Qualcomm backs Zeebo, a new game console

Chicago (IL) – A new startup company called Zeebo is marketing a game console which only utilizes a wireless 3G network for downloading new games. The console, called simply Zeebo, was unveiled on Monday at the Game Developers Conference in San Francisco and will be available to Brazilian retailers at a price of $199 with plans for a price reduction to $179 and potentially $149 next year. The target market for the device will be Russia, Brazil, India and China, the so-called “Next Billion” markets.

The Zeebo console is designed around Qualcomm’s cell phone technology, and is based on Qualcomm’s Adreno 130 processor. It contains an unnamed embedded graphics chip. The device renders operation in a maximum of 640 x 480 resolution across both NTSC and PAL displays. The unit measures 157 x 215.4 x 44 mm (6.25″ x 8.5″ x 1.75″), and has three USB ports on the outside.

Each individual console has a unique ID and purchased titles will only work on the one console for which it was purchased. Games will not be portable and cannot be moved between consoles using media cards, making this console extremely immune to piracy.

The console is not meant to compete with high-end devices like the Nintendo Wii, Sony PlayStation or Microsoft Xbox. The company’s goal is to prevent piracy and provide a product capable of competing with the growing availability of pirated and online games. The game titles will be sold for only slightly more than the gray market titles. Consumers will be able to purchase games directly from their console at low rates.

“The Zeebo console will deliver a truly engaging and entertaining gaming experience to a potential billion new consumers around the world, many of whom have never experienced gaming in the home,” John F. Rizzo, chief executive of Zeebo, said in a statement. He continued, “The system provides an intuitive, quick, and easy-to-use home shopping user experience featuring popular, culturally optimized content from leading game publishers and developers around the world. It also delivers high value and warranty protection compared to gray-market products with no need for a separate wireless access plan.”

Users will be able to update content via a 3G network subscription whereby the console accesses “Zeebnet” with its built-in quad band GSM/GPRS/EDGE and tri-band UMTS/HSDPA/HSUPA radios.

In an effort to minimize the amount of bandwidth needed for downloading new games and to eliminate high costs which typically come from the utilization of high-end graphics chips and CPUs, Zeebo claims their console will specialize in older games or those which are not graphics-intensive. The company claims each game will take up 40 to 50 Mbytes of console space and will be stored on a flash chip which is 1GB in size. The device has 256MB of RAM for the game.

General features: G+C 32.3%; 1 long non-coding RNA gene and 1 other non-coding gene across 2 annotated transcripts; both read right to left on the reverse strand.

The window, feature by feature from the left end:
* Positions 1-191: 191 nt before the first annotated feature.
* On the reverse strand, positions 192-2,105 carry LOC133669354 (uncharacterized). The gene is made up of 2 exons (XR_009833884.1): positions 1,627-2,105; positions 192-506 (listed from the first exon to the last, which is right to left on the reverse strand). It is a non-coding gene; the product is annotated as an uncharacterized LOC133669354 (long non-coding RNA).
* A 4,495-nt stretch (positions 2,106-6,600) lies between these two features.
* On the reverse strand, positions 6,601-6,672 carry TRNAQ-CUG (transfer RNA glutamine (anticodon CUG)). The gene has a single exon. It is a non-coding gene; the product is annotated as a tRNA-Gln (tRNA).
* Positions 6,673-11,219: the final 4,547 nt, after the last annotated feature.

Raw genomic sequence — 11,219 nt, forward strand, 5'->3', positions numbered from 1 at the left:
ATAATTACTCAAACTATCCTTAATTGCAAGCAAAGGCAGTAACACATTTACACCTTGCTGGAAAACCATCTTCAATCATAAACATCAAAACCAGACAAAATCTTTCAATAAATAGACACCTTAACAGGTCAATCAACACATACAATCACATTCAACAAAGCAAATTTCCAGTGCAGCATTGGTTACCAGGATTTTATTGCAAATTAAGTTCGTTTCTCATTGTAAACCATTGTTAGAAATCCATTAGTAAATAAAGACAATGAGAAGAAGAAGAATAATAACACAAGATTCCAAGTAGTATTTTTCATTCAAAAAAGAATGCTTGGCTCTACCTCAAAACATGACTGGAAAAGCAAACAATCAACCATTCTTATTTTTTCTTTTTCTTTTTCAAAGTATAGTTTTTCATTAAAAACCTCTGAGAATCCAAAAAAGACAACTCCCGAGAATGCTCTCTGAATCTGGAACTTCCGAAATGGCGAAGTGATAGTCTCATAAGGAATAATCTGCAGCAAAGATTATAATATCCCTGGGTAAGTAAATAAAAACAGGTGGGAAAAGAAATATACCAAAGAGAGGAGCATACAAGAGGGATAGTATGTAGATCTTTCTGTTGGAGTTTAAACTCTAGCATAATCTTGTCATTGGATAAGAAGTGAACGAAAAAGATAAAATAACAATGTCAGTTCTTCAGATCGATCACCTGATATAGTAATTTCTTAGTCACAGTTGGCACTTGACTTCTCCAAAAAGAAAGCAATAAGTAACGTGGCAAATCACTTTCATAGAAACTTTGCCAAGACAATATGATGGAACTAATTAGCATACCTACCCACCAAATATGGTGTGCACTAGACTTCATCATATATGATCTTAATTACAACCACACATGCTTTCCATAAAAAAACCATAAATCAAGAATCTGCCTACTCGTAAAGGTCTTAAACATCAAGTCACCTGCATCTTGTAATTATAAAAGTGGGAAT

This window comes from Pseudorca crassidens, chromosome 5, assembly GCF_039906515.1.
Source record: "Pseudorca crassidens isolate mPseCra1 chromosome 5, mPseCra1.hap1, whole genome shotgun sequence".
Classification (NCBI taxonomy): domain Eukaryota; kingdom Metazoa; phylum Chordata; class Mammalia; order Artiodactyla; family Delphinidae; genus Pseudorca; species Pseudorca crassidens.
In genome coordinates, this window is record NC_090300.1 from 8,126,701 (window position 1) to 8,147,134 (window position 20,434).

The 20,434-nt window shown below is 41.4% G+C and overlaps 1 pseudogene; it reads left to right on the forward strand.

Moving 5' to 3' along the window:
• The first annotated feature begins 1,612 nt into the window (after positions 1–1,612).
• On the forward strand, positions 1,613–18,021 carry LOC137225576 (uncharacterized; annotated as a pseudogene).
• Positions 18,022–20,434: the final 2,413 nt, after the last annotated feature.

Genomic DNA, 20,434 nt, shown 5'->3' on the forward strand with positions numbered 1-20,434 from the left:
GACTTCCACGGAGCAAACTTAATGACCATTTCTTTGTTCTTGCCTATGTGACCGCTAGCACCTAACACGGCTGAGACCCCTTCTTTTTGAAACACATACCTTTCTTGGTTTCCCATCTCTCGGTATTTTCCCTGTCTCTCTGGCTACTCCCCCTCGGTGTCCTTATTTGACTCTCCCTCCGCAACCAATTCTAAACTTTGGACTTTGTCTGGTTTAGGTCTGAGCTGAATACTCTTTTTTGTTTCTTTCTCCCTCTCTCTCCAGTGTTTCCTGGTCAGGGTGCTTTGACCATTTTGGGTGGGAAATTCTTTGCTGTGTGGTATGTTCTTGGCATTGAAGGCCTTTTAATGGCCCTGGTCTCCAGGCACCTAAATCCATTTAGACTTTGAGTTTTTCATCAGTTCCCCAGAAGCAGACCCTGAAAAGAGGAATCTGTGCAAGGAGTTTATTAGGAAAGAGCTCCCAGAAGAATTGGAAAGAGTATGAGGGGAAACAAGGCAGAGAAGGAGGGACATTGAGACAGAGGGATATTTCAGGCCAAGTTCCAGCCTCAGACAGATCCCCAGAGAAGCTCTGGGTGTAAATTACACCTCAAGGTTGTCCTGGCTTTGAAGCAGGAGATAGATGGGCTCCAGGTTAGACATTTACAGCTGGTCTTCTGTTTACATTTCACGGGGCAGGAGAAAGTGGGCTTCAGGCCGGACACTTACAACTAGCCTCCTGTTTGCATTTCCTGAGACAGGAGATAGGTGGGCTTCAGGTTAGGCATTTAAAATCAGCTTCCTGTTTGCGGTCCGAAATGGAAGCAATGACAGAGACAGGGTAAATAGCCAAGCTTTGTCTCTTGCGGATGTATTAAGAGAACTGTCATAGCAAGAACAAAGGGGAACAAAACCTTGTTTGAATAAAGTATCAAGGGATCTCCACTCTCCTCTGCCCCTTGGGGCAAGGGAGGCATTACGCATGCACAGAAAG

Technologically speaking, the device is similar to the original PlayStation in abilities — meaning it’s not up to modern gaming standards.

The console will ship with four titles: Need for Speed: Carbon, FIFA Soccer ’09, Brain Challenge and Prey Evil, which is a version of the Prey PC game. Users will also be able to download both paid and free titles. The games can also be purchased utilizing a points system similar to the one offered by Xbox Marketplace.

Publishers like Electronic Arts, THQ Inc, and Activision Blizzard have agreed to make their games available for Zeebo.

Editor’s note

It’s nice to see game makers being interested in creating lower-graphics games again. In this man’s opinion, the game is not determine by the quality of its graphics, but rather the traits of its games.

I’ve had an idea for a long time to make old, classic games more interesting. The idea is to have their limited size screens rotating on a modern 3D graphics engine presenting a cube face with the game which, while rotating, constantly faces toward the screen. Such a rotating feature would change perspectives, moving the game from a straight right-angle playing experience into something harder as the joystick motion requirements would also move. In addition, the idea of playing several games on a cube whereby every so often the current game on one face of the cube is halted mid-game, and another game rotates around and to pick up from wherever it was left the last time it switched.

The computer would randomly presents you with up to six games whereby you play each one for a random amount of time (maybe 20 seconds max per game) before rotating again. At each turn the player has about 1/2 second to bring their focus back to this game, adapting their mind to wherever they were when last it changed.

I can see playing several relatively boring games this way for more spice. Games like Pac Man, Asteroids, Pong (pong on a rotating board would be amazing, especially when the movement of the joystick must match rotated angles), Centipede, Tempest, etc.